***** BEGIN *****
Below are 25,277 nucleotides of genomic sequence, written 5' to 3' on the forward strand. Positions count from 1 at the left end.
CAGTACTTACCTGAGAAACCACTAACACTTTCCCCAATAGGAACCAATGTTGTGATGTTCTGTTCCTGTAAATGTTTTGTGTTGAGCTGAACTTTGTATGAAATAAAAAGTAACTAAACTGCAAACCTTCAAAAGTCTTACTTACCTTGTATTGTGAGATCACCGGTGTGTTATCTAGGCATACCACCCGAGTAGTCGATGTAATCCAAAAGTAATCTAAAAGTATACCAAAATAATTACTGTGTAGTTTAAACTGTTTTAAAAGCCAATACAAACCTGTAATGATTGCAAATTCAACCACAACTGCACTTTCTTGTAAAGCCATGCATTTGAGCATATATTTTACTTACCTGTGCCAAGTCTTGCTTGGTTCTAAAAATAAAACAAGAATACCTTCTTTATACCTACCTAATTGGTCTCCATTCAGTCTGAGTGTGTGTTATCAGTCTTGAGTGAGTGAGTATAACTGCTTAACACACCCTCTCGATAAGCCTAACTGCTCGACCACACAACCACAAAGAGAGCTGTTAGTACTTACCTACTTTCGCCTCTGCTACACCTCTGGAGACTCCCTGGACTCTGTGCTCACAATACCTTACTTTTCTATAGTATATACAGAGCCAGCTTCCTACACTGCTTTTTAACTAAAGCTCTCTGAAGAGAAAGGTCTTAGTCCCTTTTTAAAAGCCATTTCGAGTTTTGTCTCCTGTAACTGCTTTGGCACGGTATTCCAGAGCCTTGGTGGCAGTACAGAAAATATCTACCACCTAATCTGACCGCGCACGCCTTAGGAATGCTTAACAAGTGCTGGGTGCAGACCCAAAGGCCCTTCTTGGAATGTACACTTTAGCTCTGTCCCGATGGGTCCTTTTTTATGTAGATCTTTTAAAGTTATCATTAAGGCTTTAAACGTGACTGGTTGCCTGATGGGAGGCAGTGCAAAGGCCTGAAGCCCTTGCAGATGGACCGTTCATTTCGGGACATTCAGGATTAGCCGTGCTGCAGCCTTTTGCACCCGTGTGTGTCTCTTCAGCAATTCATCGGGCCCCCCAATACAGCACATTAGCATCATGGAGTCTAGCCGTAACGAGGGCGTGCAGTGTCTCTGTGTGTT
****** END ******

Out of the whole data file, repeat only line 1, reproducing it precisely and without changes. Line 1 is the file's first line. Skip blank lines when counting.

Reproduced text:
Below are 25,277 nucleotides of genomic sequence, written 5' to 3' on the forward strand. Positions count from 1 at the left end.